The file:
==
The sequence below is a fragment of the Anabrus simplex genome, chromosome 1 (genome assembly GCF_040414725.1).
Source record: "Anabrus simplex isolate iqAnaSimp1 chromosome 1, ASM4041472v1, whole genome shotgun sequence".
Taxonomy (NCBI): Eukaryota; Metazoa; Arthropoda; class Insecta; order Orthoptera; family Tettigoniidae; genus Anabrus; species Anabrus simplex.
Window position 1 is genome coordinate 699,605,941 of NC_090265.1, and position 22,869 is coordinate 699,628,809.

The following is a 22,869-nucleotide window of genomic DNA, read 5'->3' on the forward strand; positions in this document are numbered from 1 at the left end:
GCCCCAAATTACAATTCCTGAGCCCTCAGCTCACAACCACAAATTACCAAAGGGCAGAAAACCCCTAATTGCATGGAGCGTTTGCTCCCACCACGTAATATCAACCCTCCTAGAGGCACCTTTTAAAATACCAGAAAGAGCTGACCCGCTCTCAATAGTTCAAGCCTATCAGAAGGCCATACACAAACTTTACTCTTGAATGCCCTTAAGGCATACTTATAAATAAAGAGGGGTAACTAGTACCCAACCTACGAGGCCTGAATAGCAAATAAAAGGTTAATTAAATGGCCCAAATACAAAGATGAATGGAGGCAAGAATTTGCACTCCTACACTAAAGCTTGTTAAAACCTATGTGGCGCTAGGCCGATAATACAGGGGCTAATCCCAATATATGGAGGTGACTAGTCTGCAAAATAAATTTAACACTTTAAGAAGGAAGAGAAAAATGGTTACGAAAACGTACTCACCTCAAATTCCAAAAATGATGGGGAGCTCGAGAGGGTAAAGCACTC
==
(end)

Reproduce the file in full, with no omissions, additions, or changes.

The sequence below is a fragment of the Anabrus simplex genome, chromosome 1 (genome assembly GCF_040414725.1).
Source record: "Anabrus simplex isolate iqAnaSimp1 chromosome 1, ASM4041472v1, whole genome shotgun sequence".
Taxonomy (NCBI): Eukaryota; Metazoa; Arthropoda; class Insecta; order Orthoptera; family Tettigoniidae; genus Anabrus; species Anabrus simplex.
Window position 1 is genome coordinate 699,605,941 of NC_090265.1, and position 22,869 is coordinate 699,628,809.

The following is a 22,869-nucleotide window of genomic DNA, read 5'->3' on the forward strand; positions in this document are numbered from 1 at the left end:
GCCCCAAATTACAATTCCTGAGCCCTCAGCTCACAACCACAAATTACCAAAGGGCAGAAAACCCCTAATTGCATGGAGCGTTTGCTCCCACCACGTAATATCAACCCTCCTAGAGGCACCTTTTAAAATACCAGAAAGAGCTGACCCGCTCTCAATAGTTCAAGCCTATCAGAAGGCCATACACAAACTTTACTCTTGAATGCCCTTAAGGCATACTTATAAATAAAGAGGGGTAACTAGTACCCAACCTACGAGGCCTGAATAGCAAATAAAAGGTTAATTAAATGGCCCAAATACAAAGATGAATGGAGGCAAGAATTTGCACTCCTACACTAAAGCTTGTTAAAACCTATGTGGCGCTAGGCCGATAATACAGGGGCTAATCCCAATATATGGAGGTGACTAGTCTGCAAAATAAATTTAACACTTTAAGAAGGAAGAGAAAAATGGTTACGAAAACGTACTCACCTCAAATTCCAAAAATGATGGGGAGCTCGAGAGGGTAAAGCACTC